Crossrail Release Images Of Farringdon Building

Dean Nicholas
By Dean Nicholas Last edited 60 months ago
Crossrail Release Images Of Farringdon Building

The new building (left) and Smithfield Market

In contrast to the impressive design work that's going into the Crossrail stations themselves, the surface-level buildings that will be sprouting up above ground continue to be uninspiring. Having been thoroughly underwhelmed by the new development at Tottenham Court Road, we're equally uninspired by the one pictured above at Farringdon.

The images (see more on the Crossrail website) show a proposal for a low-rise office on Lindsey Street at what will be Farringdon station's eastern entrance. According to a press release, the building offers a "well proportioned" backdrop to Smithfield Market, which sits directly opposite; we'd like to see an ill-proportioned design. It's not the world's worst building, but a bland one, and in a location with so much great architecture it looks vulgar. Unfortunately, poor design choices are becoming all too common around Smithfield: witness the plans for Smithfield Quarter at the Market's western extremity.

Transport wonks will also be interested to see that a shortlist of four companies bidding to operate the service was released this week. On it are Arriva Crossrail, Keolis / Go Ahead, MTR Corporation (Crossrail) and, perhaps surprisingly given their handling of the East Coast rail franchise, National Express. Of the bidders, the latter is the sole British firm, with FirstGroup apparently missing out. London Reconnections has some further thoughts.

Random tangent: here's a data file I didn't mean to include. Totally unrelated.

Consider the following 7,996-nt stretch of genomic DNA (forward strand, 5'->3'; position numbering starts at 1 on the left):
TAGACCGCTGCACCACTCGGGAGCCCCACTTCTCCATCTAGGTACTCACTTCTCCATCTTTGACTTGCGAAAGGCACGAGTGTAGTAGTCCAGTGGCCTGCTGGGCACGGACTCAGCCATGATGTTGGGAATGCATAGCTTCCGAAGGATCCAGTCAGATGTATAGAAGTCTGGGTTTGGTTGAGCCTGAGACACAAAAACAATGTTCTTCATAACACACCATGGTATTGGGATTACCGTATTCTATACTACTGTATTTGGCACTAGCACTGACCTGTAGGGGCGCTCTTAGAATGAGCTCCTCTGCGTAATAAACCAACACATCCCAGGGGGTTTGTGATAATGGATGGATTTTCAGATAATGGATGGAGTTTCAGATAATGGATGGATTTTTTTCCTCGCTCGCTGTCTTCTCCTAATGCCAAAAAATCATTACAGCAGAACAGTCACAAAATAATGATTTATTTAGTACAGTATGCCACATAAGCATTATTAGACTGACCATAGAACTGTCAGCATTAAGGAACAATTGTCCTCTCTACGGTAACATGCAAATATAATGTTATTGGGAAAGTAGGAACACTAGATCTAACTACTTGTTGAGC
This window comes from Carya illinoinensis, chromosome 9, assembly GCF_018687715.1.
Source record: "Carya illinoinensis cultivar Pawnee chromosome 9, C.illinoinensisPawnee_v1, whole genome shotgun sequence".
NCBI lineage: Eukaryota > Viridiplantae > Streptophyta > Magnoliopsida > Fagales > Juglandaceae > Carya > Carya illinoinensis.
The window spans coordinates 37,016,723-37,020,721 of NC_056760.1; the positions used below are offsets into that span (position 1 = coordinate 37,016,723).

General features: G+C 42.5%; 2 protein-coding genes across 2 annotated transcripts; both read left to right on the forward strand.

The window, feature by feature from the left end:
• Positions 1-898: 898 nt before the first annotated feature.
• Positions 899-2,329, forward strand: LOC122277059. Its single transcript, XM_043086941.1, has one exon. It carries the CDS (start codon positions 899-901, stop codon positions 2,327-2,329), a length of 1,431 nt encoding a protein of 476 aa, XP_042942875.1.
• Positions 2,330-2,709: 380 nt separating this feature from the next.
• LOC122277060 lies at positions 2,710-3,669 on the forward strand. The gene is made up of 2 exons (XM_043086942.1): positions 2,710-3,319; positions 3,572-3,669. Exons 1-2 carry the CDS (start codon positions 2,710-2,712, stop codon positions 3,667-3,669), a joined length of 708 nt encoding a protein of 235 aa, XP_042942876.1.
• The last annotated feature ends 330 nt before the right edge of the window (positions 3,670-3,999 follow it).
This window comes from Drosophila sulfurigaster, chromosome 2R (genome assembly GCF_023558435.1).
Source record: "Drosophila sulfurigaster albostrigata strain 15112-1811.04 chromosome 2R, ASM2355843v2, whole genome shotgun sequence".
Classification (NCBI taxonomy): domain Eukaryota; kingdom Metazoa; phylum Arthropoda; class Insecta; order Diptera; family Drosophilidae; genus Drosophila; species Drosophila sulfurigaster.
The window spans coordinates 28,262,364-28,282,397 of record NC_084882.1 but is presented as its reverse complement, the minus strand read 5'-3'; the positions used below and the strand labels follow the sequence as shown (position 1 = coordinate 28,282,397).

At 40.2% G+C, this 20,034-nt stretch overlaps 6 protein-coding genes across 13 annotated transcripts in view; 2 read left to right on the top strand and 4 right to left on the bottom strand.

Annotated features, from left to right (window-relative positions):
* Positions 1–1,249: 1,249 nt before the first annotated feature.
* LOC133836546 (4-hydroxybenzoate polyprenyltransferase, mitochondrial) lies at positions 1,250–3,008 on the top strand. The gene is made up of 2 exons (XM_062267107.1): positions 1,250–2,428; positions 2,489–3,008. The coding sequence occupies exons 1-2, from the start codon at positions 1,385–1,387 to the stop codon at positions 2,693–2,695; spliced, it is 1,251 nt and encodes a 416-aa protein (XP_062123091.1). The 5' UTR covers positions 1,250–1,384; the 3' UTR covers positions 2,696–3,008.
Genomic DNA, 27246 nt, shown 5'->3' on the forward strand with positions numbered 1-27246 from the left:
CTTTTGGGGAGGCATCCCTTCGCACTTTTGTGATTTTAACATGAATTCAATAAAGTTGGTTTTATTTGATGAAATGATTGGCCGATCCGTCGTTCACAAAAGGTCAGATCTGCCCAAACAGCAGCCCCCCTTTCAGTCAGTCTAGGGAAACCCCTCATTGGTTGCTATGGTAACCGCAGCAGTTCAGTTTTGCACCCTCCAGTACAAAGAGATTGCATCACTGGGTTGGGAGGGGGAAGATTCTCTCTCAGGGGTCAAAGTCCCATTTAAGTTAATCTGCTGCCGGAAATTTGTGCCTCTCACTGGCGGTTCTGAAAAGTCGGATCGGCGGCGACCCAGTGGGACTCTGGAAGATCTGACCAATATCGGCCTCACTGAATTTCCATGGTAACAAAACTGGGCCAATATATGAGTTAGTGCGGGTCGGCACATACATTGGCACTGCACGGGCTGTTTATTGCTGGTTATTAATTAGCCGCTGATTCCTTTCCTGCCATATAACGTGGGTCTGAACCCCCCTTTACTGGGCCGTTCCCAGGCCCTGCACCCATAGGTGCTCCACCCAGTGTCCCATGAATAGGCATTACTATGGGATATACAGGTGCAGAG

Last Updated 27 June 2013

James Miller

Given the surroundings, perhaps a mirrored glass building, like One New Change, would have been better.

on a more general point about Farringdon, being as that it will be a major interchange between Heathrow and Gatwick, the area probably needs a range of hotels.

Well yeah,

...but no worse than any of the other bland modern buildings around the city. We're still in the architectural age of "hey, at least it's better than those hideous 60s concrete blocks".


Jesus, it looks like something you'd expect to find on Victoria Street.

Beth Williams

Dull. Dull. Dull.

Nicolas Chinardet

yes, it looks like many buildings being built right now using so many of the "fashionable" (off the peck?) features of the moment but at least, as you say it's not horrible and it is certainly a huge improvement on what was/is there right now, if StreetView is to be believed.

Peter Twist

Wouldn't it be great if, rather than just becoming another unappreciative office block, it could be something that would complement and enhance the City of London's remaining working market? Especially as it will sit directly opposite to the ornate entrance to the east market hall, with its own entrance and exit to two busy underground stations.


Why couldn't they build it in a traditional station style?